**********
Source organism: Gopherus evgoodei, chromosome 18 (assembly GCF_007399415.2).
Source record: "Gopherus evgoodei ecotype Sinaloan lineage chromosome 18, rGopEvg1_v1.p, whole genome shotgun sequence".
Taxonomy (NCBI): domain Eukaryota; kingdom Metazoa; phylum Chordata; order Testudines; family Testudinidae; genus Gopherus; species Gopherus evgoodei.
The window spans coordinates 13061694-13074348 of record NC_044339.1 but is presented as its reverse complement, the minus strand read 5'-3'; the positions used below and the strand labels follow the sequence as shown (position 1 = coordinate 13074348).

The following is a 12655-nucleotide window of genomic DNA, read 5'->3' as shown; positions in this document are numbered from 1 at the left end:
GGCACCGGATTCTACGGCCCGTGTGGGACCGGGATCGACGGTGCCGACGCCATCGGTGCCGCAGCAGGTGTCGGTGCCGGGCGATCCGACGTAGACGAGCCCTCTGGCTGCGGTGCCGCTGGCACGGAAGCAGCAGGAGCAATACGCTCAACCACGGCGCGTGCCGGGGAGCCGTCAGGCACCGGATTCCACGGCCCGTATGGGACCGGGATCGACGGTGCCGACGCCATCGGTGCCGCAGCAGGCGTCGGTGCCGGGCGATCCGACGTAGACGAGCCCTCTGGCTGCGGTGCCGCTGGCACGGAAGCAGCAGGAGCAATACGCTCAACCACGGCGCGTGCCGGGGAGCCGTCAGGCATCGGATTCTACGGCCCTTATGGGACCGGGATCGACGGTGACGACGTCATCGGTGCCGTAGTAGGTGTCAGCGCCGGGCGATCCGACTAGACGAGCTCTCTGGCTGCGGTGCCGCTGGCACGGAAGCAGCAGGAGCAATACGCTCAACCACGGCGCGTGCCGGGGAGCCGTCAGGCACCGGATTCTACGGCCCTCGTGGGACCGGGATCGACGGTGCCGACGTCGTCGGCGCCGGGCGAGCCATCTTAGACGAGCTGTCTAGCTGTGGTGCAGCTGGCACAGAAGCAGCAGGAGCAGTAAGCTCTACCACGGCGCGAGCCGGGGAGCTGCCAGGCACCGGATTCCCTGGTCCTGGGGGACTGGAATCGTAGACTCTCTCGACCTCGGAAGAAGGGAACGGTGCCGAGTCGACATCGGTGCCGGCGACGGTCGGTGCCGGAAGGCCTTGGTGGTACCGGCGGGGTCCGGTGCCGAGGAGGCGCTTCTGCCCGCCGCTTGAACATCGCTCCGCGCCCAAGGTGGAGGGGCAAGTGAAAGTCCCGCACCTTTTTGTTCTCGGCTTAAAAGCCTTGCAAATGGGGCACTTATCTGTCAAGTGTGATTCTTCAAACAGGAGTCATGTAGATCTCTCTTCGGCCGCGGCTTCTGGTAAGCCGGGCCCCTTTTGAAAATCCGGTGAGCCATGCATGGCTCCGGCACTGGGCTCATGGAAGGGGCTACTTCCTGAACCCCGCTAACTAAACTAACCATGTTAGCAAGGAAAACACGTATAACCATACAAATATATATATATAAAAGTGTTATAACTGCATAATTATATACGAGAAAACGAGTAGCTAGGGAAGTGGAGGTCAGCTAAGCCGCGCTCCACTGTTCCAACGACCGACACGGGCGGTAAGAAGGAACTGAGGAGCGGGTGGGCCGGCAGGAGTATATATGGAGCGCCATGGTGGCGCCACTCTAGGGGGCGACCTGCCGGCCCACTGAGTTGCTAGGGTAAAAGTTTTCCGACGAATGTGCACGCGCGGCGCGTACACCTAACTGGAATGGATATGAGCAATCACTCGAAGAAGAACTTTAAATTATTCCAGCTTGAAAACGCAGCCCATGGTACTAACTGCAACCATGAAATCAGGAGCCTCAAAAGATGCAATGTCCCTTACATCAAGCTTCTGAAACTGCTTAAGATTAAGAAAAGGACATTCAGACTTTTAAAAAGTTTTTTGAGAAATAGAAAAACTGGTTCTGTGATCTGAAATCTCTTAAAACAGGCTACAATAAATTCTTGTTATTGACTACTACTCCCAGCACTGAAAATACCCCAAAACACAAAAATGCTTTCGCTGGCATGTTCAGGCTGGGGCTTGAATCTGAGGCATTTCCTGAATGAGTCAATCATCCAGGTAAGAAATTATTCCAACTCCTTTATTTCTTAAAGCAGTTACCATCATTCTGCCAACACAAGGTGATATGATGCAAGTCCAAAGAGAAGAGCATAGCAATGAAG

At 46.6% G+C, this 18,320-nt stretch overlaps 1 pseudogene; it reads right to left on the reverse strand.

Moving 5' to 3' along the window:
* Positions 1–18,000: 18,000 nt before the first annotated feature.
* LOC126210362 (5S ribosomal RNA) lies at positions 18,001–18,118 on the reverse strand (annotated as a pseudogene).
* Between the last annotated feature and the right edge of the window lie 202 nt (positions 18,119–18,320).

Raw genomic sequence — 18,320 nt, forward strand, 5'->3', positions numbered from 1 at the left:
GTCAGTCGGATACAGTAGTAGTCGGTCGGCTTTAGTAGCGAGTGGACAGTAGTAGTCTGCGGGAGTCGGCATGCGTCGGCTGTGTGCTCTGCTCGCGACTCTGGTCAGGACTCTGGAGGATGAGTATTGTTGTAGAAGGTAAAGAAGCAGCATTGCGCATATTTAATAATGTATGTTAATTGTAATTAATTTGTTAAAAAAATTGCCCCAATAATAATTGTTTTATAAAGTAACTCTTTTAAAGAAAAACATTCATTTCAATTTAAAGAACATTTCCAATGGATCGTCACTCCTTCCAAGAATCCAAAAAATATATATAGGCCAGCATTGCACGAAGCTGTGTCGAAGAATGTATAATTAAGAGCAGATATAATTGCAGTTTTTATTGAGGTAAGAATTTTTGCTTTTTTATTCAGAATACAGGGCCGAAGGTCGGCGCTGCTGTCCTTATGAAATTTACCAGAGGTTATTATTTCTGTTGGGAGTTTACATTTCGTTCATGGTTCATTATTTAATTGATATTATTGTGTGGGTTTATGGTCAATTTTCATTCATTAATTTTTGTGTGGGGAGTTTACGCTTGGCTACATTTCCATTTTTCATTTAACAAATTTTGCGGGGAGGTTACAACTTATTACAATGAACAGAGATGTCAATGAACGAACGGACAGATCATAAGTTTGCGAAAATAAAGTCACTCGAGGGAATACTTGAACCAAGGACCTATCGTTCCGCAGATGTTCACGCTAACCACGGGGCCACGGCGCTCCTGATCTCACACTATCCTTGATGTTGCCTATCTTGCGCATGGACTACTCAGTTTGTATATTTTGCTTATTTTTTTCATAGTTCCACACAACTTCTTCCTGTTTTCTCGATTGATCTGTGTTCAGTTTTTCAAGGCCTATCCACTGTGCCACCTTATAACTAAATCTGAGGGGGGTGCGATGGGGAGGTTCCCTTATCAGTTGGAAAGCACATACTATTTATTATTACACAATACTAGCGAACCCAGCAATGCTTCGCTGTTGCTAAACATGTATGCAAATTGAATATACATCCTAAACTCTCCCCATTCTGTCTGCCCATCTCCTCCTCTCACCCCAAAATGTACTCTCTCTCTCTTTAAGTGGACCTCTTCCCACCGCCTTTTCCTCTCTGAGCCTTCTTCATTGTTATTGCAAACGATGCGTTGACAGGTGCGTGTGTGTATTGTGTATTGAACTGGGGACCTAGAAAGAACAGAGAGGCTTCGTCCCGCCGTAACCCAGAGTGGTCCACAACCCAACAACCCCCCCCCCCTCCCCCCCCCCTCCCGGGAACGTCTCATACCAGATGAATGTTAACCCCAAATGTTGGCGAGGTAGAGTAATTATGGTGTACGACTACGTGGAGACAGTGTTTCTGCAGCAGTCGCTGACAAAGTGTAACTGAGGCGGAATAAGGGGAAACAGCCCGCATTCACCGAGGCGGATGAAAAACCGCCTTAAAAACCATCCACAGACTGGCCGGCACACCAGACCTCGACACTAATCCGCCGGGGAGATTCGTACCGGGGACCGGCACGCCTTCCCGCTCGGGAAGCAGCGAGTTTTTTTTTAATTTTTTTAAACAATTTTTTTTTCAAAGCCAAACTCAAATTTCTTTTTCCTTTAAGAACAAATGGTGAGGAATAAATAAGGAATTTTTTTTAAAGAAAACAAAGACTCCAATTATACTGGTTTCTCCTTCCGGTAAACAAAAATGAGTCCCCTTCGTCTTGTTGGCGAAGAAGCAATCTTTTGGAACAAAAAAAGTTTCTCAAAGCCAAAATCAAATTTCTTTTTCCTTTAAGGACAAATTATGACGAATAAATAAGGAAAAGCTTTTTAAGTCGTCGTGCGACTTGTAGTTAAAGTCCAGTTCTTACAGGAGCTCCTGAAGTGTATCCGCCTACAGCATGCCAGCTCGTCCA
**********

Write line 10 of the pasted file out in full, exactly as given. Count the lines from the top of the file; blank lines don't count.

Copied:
* LOC126210362 (5S ribosomal RNA) lies at positions 18,001–18,118 on the reverse strand (annotated as a pseudogene).